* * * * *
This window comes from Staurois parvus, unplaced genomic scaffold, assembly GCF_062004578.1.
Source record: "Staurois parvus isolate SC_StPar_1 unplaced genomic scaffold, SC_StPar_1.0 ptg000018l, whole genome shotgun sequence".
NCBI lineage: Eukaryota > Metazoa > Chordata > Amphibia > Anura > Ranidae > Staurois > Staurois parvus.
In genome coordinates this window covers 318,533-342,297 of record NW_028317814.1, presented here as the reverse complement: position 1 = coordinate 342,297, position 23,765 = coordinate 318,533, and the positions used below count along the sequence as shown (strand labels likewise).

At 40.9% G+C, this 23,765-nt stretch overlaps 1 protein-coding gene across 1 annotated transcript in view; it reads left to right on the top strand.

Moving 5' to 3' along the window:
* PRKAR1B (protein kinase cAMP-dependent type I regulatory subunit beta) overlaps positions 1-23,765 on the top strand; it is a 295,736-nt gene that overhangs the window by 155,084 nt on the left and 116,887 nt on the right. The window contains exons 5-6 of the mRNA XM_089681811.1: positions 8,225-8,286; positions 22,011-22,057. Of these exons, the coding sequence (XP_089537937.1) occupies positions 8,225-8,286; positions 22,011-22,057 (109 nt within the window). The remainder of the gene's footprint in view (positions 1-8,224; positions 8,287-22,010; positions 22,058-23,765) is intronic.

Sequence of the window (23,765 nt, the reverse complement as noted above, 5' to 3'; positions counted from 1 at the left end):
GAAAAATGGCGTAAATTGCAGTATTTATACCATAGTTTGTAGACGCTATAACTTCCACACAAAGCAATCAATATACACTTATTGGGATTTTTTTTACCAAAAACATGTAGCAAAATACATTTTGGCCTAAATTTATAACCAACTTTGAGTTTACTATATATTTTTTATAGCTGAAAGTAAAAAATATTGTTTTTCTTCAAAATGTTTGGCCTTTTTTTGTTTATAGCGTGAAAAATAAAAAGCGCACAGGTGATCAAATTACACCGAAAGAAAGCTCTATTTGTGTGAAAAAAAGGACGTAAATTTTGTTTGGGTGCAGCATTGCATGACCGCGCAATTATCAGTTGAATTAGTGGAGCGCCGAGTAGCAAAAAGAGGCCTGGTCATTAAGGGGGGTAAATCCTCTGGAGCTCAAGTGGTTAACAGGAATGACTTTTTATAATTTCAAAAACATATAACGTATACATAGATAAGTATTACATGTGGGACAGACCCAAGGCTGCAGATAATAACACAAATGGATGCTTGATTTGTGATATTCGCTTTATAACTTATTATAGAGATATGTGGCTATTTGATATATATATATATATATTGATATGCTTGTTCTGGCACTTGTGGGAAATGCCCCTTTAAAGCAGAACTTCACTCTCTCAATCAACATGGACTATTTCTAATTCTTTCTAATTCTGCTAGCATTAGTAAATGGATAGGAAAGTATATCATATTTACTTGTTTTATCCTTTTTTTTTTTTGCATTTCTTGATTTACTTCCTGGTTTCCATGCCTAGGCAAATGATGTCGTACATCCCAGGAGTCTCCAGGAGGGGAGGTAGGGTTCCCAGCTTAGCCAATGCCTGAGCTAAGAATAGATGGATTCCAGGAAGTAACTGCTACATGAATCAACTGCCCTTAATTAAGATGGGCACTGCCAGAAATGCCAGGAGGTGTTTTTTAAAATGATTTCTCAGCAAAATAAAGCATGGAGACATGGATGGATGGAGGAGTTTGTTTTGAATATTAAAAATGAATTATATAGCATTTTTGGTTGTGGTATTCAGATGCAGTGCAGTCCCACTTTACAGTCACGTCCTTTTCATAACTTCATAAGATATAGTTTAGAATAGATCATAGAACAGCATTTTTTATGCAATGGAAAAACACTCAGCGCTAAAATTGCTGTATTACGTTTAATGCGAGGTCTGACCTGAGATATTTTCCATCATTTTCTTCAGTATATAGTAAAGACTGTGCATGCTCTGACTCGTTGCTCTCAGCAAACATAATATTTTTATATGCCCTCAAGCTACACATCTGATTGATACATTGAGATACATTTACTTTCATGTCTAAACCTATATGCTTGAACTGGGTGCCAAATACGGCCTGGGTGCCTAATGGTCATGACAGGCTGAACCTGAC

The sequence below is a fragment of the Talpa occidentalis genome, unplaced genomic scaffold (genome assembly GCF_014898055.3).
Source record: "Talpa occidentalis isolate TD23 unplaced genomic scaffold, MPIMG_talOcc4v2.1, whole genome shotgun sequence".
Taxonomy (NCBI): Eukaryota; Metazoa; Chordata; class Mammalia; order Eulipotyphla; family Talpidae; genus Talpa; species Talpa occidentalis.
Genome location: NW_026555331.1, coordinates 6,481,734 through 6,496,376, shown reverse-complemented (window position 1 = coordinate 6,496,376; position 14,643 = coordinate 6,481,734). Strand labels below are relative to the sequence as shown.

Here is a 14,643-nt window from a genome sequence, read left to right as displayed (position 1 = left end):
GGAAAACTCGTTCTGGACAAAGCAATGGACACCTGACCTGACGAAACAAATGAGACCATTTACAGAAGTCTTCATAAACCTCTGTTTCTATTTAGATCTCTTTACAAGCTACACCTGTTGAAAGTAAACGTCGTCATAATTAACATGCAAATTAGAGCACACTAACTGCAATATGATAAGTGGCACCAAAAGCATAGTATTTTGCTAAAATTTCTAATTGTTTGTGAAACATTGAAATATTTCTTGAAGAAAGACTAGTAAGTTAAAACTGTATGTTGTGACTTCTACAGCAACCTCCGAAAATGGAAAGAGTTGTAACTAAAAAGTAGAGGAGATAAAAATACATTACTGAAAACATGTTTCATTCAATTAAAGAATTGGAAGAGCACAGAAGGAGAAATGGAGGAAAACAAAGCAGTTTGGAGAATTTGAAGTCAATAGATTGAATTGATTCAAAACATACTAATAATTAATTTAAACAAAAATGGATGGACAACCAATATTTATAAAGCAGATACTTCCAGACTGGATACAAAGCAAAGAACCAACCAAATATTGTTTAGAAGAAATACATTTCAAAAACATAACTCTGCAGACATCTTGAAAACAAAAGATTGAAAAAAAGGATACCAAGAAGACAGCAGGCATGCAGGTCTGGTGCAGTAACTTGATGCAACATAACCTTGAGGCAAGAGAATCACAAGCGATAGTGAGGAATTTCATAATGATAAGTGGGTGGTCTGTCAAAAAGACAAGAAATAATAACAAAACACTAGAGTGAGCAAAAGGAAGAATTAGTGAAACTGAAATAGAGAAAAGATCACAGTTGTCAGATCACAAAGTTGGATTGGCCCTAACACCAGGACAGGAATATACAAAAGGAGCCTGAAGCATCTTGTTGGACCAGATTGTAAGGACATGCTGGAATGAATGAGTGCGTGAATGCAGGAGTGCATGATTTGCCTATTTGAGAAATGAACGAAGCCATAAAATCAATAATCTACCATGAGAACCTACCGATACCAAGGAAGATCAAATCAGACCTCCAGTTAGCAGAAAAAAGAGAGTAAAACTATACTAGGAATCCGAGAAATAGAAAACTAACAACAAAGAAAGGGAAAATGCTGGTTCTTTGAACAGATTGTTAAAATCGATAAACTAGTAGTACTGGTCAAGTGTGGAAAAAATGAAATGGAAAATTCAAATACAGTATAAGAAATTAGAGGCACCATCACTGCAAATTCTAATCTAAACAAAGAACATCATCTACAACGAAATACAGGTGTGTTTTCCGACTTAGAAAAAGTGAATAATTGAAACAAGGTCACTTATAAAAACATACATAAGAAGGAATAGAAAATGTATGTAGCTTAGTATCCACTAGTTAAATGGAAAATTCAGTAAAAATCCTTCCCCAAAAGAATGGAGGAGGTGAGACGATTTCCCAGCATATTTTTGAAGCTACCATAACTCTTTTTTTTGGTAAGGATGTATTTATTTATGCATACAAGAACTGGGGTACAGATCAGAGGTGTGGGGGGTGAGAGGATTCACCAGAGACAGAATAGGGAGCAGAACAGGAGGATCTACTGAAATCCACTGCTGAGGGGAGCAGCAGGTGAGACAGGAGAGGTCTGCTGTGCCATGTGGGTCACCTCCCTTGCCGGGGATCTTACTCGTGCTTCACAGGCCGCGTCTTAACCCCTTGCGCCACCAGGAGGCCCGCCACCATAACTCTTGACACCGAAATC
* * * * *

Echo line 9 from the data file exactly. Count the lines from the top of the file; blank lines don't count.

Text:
GAAAAATGGCGTAAATTGCAGTATTTATACCATAGTTTGTAGACGCTATAACTTCCACACAAAGCAATCAATATACACTTATTGGGATTTTTTTTACCAAAAACATGTAGCAAAATACATTTTGGCCTAAATTTATAACCAACTTTGAGTTTACTATATATTTTTTATAGCTGAAAGTAAAAAATATTGTTTTTCTTCAAAATGTTTGGCCTTTTTTTGTTTATAGCGTGAAAAATAAAAAGCGCACAGGTGATCAAATTACACCGAAAGAAAGCTCTATTTGTGTGAAAAAAAGGACGTAAATTTTGTTTGGGTGCAGCATTGCATGACCGCGCAATTATCAGTTGAATTAGTGGAGCGCCGAGTAGCAAAAAGAGGCCTGGTCATTAAGGGGGGTAAATCCTCTGGAGCTCAAGTGGTTAACAGGAATGACTTTTTATAATTTCAAAAACATATAACGTATACATAGATAAGTATTACATGTGGGACAGACCCAAGGCTGCAGATAATAACACAAATGGATGCTTGATTTGTGATATTCGCTTTATAACTTATTATAGAGATATGTGGCTATTTGATATATATATATATATATTGATATGCTTGTTCTGGCACTTGTGGGAAATGCCCCTTTAAAGCAGAACTTCACTCTCTCAATCAACATGGACTATTTCTAATTCTTTCTAATTCTGCTAGCATTAGTAAATGGATAGGAAAGTATATCATATTTACTTGTTTTATCCTTTTTTTTTTTTGCATTTCTTGATTTACTTCCTGGTTTCCATGCCTAGGCAAATGATGTCGTACATCCCAGGAGTCTCCAGGAGGGGAGGTAGGGTTCCCAGCTTAGCCAATGCCTGAGCTAAGAATAGATGGATTCCAGGAAGTAACTGCTACATGAATCAACTGCCCTTAATTAAGATGGGCACTGCCAGAAATGCCAGGAGGTGTTTTTTAAAATGATTTCTCAGCAAAATAAAGCATGGAGACATGGATGGATGGAGGAGTTTGTTTTGAATATTAAAAATGAATTATATAGCATTTTTGGTTGTGGTATTCAGATGCAGTGCAGTCCCACTTTACAGTCACGTCCTTTTCATAACTTCATAAGATATAGTTTAGAATAGATCATAGAACAGCATTTTTTATGCAATGGAAAAACACTCAGCGCTAAAATTGCTGTATTACGTTTAATGCGAGGTCTGACCTGAGATATTTTCCATCATTTTCTTCAGTATATAGTAAAGACTGTGCATGCTCTGACTCGTTGCTCTCAGCAAACATAATATTTTTATATGCCCTCAAGCTACACATCTGATTGATACATTGAGATACATTTACTTTCATGTCTAAACCTATATGCTTGAACTGGGTGCCAAATACGGCCTGGGTGCCTAATGGTCATGACAGGCTGAACCTGAC